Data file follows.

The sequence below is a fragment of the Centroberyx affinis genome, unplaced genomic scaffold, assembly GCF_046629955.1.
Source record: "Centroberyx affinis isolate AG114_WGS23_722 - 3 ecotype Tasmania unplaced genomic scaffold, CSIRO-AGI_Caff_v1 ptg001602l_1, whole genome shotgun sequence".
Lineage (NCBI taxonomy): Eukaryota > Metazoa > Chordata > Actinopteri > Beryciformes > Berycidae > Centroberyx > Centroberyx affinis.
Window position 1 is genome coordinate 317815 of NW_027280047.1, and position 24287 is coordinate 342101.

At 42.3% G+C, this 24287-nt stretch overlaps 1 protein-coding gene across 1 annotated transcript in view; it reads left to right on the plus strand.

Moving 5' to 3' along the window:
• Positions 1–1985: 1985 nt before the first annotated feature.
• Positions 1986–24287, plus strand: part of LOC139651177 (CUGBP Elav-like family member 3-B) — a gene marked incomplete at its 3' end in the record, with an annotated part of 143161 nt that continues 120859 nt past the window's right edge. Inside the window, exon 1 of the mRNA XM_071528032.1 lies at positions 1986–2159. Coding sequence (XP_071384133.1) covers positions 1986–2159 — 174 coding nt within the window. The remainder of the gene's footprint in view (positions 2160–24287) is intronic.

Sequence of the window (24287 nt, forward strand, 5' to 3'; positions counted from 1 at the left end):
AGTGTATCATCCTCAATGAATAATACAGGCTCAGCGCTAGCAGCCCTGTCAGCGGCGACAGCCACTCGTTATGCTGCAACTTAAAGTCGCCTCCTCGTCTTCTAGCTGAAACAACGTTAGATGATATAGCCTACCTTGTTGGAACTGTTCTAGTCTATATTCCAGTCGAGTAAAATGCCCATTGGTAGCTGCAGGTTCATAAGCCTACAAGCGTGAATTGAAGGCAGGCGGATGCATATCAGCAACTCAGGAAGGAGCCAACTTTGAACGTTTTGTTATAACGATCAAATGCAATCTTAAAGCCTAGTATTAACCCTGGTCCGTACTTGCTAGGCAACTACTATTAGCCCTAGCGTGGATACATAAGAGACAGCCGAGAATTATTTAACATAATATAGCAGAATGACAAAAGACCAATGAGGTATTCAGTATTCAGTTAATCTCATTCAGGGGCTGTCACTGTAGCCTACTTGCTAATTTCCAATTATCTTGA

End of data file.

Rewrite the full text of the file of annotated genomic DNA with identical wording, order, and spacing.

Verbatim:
The sequence below is a fragment of the Centroberyx affinis genome, unplaced genomic scaffold, assembly GCF_046629955.1.
Source record: "Centroberyx affinis isolate AG114_WGS23_722 - 3 ecotype Tasmania unplaced genomic scaffold, CSIRO-AGI_Caff_v1 ptg001602l_1, whole genome shotgun sequence".
Lineage (NCBI taxonomy): Eukaryota > Metazoa > Chordata > Actinopteri > Beryciformes > Berycidae > Centroberyx > Centroberyx affinis.
Window position 1 is genome coordinate 317815 of NW_027280047.1, and position 24287 is coordinate 342101.

At 42.3% G+C, this 24287-nt stretch overlaps 1 protein-coding gene across 1 annotated transcript in view; it reads left to right on the plus strand.

Moving 5' to 3' along the window:
• Positions 1–1985: 1985 nt before the first annotated feature.
• Positions 1986–24287, plus strand: part of LOC139651177 (CUGBP Elav-like family member 3-B) — a gene marked incomplete at its 3' end in the record, with an annotated part of 143161 nt that continues 120859 nt past the window's right edge. Inside the window, exon 1 of the mRNA XM_071528032.1 lies at positions 1986–2159. Coding sequence (XP_071384133.1) covers positions 1986–2159 — 174 coding nt within the window. The remainder of the gene's footprint in view (positions 2160–24287) is intronic.

Sequence of the window (24287 nt, forward strand, 5' to 3'; positions counted from 1 at the left end):
AGTGTATCATCCTCAATGAATAATACAGGCTCAGCGCTAGCAGCCCTGTCAGCGGCGACAGCCACTCGTTATGCTGCAACTTAAAGTCGCCTCCTCGTCTTCTAGCTGAAACAACGTTAGATGATATAGCCTACCTTGTTGGAACTGTTCTAGTCTATATTCCAGTCGAGTAAAATGCCCATTGGTAGCTGCAGGTTCATAAGCCTACAAGCGTGAATTGAAGGCAGGCGGATGCATATCAGCAACTCAGGAAGGAGCCAACTTTGAACGTTTTGTTATAACGATCAAATGCAATCTTAAAGCCTAGTATTAACCCTGGTCCGTACTTGCTAGGCAACTACTATTAGCCCTAGCGTGGATACATAAGAGACAGCCGAGAATTATTTAACATAATATAGCAGAATGACAAAAGACCAATGAGGTATTCAGTATTCAGTTAATCTCATTCAGGGGCTGTCACTGTAGCCTACTTGCTAATTTCCAATTATCTTGA